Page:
American Dental Association. (2004, January 15). Skipping Breakfast Ups Tooth Decay Risk For Children. ScienceDaily. Retrieved July 23, 2014 from www.sciencedaily.com/releases/2004/01/040115080612.htm
American Dental Association. "Skipping Breakfast Ups Tooth Decay Risk For Children." ScienceDaily. www.sciencedaily.com/releases/2004/01/040115080612.htm (accessed July 23, 2014).

Share This




More Health & Medicine News

Wednesday, July 23, 2014

Featured Research

from universities, journals, and other organizations


Featured Videos

from AP, Reuters, AFP, and other news services

Courts Conflicted Over Healthcare Law

Courts Conflicted Over Healthcare Law

AP (July 22, 2014) Two federal appeals courts issued conflicting rulings Tuesday on the legality of the federally-run healthcare exchange that operates in 36 states. (July 22) Video provided by AP
Powered by NewsLook.com
Why Do People Believe We Only Use 10 Percent Of Our Brains?

Why Do People Believe We Only Use 10 Percent Of Our Brains?

Newsy (July 22, 2014) The new sci-fi thriller "Lucy" is making people question whether we really use all our brainpower. But, as scientists have insisted for years, we do. Video provided by Newsy
Powered by NewsLook.com
Scientists Find New Way To Make Human Platelets

Scientists Find New Way To Make Human Platelets

Newsy (July 22, 2014) Boston scientists have discovered a new way to create fully functioning human platelets using a bioreactor and human stem cells. Video provided by Newsy
Powered by NewsLook.com
Gilead's $1000-a-Pill Drug Could Cure Hep C in HIV-Positive People

Gilead's $1000-a-Pill Drug Could Cure Hep C in HIV-Positive People

TheStreet (July 21, 2014) New research shows Gilead Science's drug Sovaldi helps in curing hepatitis C in those who suffer from HIV. In a medical study, the combination of Gilead's Hep C drug with anti-viral drug Ribavirin cured 76% of HIV-positive patients suffering from the most common hepatitis C strain. Hepatitis C and related complications have been a top cause of death in HIV-positive patients. Typical medication used to treat the disease, including interferon proteins, tended to react badly with HIV drugs. However, Sovaldi's %1,000-a-pill price tag could limit the number of patients able to access the treatment. TheStreet's Keris Lahiff reports from New York. Video provided by TheStreet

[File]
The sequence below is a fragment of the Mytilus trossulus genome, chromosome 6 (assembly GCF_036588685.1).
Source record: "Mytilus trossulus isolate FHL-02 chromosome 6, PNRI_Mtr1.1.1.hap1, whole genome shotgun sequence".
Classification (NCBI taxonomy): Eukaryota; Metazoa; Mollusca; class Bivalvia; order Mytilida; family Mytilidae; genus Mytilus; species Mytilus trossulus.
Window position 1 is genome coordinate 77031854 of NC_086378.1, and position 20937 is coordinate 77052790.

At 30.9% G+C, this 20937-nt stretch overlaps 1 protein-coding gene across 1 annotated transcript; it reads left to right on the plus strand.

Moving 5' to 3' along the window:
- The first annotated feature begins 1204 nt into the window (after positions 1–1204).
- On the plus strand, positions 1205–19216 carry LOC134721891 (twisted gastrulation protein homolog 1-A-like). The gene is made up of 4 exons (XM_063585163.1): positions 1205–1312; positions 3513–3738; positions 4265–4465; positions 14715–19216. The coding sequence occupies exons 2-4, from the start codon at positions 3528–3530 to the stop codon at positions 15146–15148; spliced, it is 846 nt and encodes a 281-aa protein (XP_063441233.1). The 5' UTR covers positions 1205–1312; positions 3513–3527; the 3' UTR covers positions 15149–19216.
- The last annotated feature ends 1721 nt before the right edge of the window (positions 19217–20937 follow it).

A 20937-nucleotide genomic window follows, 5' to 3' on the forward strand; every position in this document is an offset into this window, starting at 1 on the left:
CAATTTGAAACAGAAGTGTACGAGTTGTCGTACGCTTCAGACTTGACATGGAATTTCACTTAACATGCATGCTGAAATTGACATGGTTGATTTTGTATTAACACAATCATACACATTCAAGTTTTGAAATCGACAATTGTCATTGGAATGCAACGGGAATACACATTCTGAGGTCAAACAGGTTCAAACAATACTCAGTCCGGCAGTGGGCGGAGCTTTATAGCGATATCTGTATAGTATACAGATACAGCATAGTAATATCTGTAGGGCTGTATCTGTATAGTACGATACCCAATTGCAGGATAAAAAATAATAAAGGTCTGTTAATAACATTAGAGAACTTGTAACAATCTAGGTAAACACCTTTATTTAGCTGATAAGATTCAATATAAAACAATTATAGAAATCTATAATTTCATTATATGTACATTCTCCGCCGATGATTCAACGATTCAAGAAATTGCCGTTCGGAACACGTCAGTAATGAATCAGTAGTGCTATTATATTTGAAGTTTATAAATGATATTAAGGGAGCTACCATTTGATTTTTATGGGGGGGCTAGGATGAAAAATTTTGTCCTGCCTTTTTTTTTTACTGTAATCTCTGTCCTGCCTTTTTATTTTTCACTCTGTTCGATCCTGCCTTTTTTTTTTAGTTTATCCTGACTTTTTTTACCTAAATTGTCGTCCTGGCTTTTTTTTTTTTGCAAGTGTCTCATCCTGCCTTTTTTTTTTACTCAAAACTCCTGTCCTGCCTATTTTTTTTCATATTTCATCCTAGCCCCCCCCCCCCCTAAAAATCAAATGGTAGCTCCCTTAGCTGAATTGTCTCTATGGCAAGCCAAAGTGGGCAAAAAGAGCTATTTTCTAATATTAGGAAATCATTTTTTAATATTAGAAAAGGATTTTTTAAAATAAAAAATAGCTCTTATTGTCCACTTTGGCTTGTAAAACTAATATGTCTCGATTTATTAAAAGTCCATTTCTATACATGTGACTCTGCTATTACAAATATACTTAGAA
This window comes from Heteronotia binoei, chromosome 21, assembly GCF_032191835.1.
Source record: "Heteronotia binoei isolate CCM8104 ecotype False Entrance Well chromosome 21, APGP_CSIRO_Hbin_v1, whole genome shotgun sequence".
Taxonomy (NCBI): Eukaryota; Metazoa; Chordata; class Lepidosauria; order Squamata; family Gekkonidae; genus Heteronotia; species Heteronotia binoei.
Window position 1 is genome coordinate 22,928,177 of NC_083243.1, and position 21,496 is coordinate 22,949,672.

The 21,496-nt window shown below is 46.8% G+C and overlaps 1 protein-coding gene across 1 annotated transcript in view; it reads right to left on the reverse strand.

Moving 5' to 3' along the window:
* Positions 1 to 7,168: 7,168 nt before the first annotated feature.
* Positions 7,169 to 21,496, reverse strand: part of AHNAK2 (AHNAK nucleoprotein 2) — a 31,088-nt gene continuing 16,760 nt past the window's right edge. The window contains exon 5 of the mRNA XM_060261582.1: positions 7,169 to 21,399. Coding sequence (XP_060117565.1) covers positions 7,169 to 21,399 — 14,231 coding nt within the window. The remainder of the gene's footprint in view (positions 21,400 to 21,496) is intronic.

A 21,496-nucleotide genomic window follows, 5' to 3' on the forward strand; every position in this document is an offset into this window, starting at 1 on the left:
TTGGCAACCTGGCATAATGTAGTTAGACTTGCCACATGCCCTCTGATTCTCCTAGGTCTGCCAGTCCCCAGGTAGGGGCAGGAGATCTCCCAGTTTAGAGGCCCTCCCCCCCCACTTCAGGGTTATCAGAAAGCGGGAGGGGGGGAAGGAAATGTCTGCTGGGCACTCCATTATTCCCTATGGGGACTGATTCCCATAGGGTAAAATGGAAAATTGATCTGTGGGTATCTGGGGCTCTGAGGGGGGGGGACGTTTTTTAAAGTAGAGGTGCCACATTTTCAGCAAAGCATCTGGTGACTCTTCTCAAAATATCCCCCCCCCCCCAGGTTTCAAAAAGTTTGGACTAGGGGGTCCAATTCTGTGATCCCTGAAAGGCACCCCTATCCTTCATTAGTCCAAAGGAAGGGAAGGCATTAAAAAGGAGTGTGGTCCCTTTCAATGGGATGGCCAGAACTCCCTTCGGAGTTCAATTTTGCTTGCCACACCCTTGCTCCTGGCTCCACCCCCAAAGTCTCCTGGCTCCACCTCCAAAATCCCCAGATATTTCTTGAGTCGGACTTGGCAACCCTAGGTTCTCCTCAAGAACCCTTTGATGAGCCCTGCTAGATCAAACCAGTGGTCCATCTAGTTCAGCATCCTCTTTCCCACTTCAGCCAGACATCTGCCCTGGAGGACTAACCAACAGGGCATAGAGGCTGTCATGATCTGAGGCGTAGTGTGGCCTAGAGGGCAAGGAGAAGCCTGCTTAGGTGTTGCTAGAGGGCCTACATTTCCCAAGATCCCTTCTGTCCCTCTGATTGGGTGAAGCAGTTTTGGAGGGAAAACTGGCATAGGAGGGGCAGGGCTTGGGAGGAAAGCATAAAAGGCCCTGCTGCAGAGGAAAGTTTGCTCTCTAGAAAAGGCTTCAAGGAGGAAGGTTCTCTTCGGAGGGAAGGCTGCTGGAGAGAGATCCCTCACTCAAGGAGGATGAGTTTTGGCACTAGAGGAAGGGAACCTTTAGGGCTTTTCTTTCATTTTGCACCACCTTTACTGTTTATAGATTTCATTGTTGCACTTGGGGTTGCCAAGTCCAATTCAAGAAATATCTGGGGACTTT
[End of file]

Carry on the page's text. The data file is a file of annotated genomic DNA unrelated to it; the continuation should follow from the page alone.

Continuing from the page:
Powered by NewsLook.com

Search ScienceDaily

Number of stories in archives: 140,361

Find with keyword(s):
Enter a keyword or phrase to search ScienceDaily for related topics and research stories.

Save/Print:
Share:

Breaking News:
from the past week

In Other News

... from NewsDaily.com

Science News

Health News

Environment News

Technology News



Save/Print:
Share:

Free Subscriptions


Get the latest science news with ScienceDaily's free email newsletters, updated daily and weekly. Or view hourly updated newsfeeds in your RSS reader:

Get Social & Mobile


Keep up to date with the latest news from ScienceDaily via social networks and mobile apps:

Have Feedback?


Tell us what you think of ScienceDaily -- we welcome both positive and negative comments. Have any problems using the site? Questions?
Mobile: iPhone Android Web
Follow: Facebook Twitter Google+
Subscribe: RSS Feeds Email Newsletters
Latest Headlines Health & Medicine Mind & Brain Space & Time Matter & Energy Computers & Math Plants & Animals Earth & Climate Fossils & Ruins